Sandy May

Sandy May by Alan Hay

With the death on 29 July of Sandy May MBE, The Buchan Heritage Society and indeed the language, literature, music and culture of North East Scotland has lost one of its greatest and most enduring champions. For more than 50 years, Sandy has been at the forefront of activity to protect the Doric tradition in which he grew up.

Sandy was born in Longside, the parish where he would spend most of his life, in 1945 and educated at Peterhead Academy. During his schooldays, he spent his weekends working for his uncle Jim, the farmer of South Linshart, where he would begin his full-time working life on completing his education. A spell in the fishing industry followed, not at sea, but driving a fish lorry between Peterhead and Grimsby. This was in the days before the invention of the tachograph and he would have to make several return journeys each week, to the extent that he practically lived in his vehicle. But it was with the north east based construction company CHAP that Sandy found his niche. Asked to join the business by its founder, fellow Longside man Alasdair Craigie, Sandy spent the rest of his career there, principally as Health and Safety Manager. Sandy’s legendary attention to detail suited him ideally for the role, and many of the papers he wrote and policies he developed came to be adopted by the Health and Safety Executive.

Sandy’s interests outside his professional life were many and varied. He was in intensely practical man, thoughtful and patient, especially when it came to understanding and resolving practical problems. It is recorded that tradesmen were rarely required at Auchlee, even when it came to installing the first central heating system in the house. He developed a passion for motor cycling, leading to a number of thrills, spills and broken bones, continuing to ride his motor bike well into his 70s. As a young man, he got into stock car racing, which he embraced with the same enthusiasm he brought to everything he did. Eager to provide maximum entertainment for his spectators, the organiser of these races discreetly let the young Sandy know that he would pay him a pound every time he rolled his car, an opportunity this canny Aberdonian happily grasped. On at least one occasion, he recovered sufficiently from rolling his vehicle to go on to win the race.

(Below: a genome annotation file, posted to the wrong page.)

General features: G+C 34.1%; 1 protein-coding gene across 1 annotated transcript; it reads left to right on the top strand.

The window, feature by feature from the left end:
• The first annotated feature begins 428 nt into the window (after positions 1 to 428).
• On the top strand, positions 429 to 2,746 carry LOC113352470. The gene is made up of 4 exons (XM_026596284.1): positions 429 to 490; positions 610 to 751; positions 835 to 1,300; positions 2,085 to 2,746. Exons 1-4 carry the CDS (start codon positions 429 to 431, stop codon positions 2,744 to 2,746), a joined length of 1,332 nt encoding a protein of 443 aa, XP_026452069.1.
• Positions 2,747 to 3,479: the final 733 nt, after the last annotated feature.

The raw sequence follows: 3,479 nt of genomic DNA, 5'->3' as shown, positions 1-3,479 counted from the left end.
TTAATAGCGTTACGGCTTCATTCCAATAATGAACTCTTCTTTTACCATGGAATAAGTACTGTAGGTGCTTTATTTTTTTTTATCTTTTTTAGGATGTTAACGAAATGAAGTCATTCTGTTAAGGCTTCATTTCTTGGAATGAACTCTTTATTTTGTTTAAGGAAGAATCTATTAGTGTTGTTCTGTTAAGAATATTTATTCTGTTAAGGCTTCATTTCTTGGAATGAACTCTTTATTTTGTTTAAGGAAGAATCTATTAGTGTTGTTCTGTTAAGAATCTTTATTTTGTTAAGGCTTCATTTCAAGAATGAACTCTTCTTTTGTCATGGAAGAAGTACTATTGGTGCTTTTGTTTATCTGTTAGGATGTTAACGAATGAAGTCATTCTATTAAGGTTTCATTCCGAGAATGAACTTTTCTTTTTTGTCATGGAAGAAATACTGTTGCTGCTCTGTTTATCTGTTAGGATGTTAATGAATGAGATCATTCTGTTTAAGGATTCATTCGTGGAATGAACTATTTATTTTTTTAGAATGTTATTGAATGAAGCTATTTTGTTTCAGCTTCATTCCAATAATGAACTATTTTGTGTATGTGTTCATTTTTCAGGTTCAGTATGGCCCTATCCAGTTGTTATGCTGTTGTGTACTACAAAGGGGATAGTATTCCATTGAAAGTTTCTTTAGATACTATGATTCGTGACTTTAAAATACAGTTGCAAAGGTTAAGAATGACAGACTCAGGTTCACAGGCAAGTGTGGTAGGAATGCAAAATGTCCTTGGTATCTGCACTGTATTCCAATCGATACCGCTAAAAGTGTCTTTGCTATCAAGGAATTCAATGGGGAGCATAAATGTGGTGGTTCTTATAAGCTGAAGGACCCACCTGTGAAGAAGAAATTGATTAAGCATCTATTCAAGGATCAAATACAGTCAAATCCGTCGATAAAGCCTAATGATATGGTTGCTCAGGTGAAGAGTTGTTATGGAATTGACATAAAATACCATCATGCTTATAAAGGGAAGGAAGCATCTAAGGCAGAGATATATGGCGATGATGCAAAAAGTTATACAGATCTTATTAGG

It was, though, for his passion for his beloved north east Scotland that he is best known. Sandy had Buchan in his bones and, together with Vi, he dedicated more than 50 years of his life to the cause of the north east’s unique cultural tradition. He was one of the early members and main drivers of our Society. For many years, he and Vi were the principal organisers of our very successful Strichen Festival, which under Sandy and Vi’s direction, became the flagship event in the Doric calendar, performing vital work in encouraging new, young talent into the sector, and especially in rewarding new work every year in the fields of music, poetry, song and story in the Doric tradition. Sandy’s work for the Society was unsurpassed, much of it done behind the scenes and all voluntary, including the hundreds of hours spent cataloguing, digitising and preserving the Morrison Collection of photographs. He was the co-author of the definitive history of Longside, published in 2000, and for many years President of the Buchan Field Club, which for nearly 150 years has been researching and publishing learned papers on the history, topography and culture of the region. It was a great honour, not only for Sandy, but for all of us when he was awarded an MBE for his work with our language and culture.

But above all, Sandy was a kind and gentle man of great good humour, a dear and good friend to all of us who had the great privilege to know him. His last years were troubled by not one, but two rare cancers, a challenge he faced with immense courage and serenity, approaching an increasingly debilitating condition in the same positive and cheerful frame of mind. He is survived by his wife Vi, children Pauline and Stuart, and grandsons Nathan and Matthew, who have our heartfelt sympathy.